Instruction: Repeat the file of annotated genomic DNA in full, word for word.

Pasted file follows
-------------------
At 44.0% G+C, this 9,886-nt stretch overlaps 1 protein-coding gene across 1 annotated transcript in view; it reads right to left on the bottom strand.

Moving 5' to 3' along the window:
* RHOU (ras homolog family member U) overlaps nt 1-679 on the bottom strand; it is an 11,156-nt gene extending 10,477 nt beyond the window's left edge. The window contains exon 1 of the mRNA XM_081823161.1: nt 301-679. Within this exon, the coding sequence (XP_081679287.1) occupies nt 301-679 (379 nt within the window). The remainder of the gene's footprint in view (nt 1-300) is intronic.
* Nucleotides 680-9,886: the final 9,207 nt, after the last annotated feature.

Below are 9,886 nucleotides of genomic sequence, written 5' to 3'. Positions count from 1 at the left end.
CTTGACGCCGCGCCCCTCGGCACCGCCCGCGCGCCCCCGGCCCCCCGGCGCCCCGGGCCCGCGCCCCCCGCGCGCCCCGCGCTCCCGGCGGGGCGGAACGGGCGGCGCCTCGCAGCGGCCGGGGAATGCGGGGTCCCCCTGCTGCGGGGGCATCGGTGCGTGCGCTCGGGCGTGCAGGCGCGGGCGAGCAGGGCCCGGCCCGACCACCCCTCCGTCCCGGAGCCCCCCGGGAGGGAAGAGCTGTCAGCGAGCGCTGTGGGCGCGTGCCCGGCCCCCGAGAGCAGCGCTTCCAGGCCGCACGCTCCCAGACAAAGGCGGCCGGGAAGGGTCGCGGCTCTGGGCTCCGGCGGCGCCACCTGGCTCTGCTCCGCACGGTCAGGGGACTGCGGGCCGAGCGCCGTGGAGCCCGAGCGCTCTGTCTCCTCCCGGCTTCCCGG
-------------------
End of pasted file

At 44.0% G+C, this 9,886-nt stretch overlaps 1 protein-coding gene across 1 annotated transcript in view; it reads right to left on the bottom strand.

Moving 5' to 3' along the window:
* RHOU (ras homolog family member U) overlaps nt 1-679 on the bottom strand; it is an 11,156-nt gene extending 10,477 nt beyond the window's left edge. The window contains exon 1 of the mRNA XM_081823161.1: nt 301-679. Within this exon, the coding sequence (XP_081679287.1) occupies nt 301-679 (379 nt within the window). The remainder of the gene's footprint in view (nt 1-300) is intronic.
* Nucleotides 680-9,886: the final 9,207 nt, after the last annotated feature.

Below are 9,886 nucleotides of genomic sequence, written 5' to 3'. Positions count from 1 at the left end.
CTTGACGCCGCGCCCCTCGGCACCGCCCGCGCGCCCCCGGCCCCCCGGCGCCCCGGGCCCGCGCCCCCCGCGCGCCCCGCGCTCCCGGCGGGGCGGAACGGGCGGCGCCTCGCAGCGGCCGGGGAATGCGGGGTCCCCCTGCTGCGGGGGCATCGGTGCGTGCGCTCGGGCGTGCAGGCGCGGGCGAGCAGGGCCCGGCCCGACCACCCCTCCGTCCCGGAGCCCCCCGGGAGGGAAGAGCTGTCAGCGAGCGCTGTGGGCGCGTGCCCGGCCCCCGAGAGCAGCGCTTCCAGGCCGCACGCTCCCAGACAAAGGCGGCCGGGAAGGGTCGCGGCTCTGGGCTCCGGCGGCGCCACCTGGCTCTGCTCCGCACGGTCAGGGGACTGCGGGCCGAGCGCCGTGGAGCCCGAGCGCTCTGTCTCCTCCCGGCTTCCCGG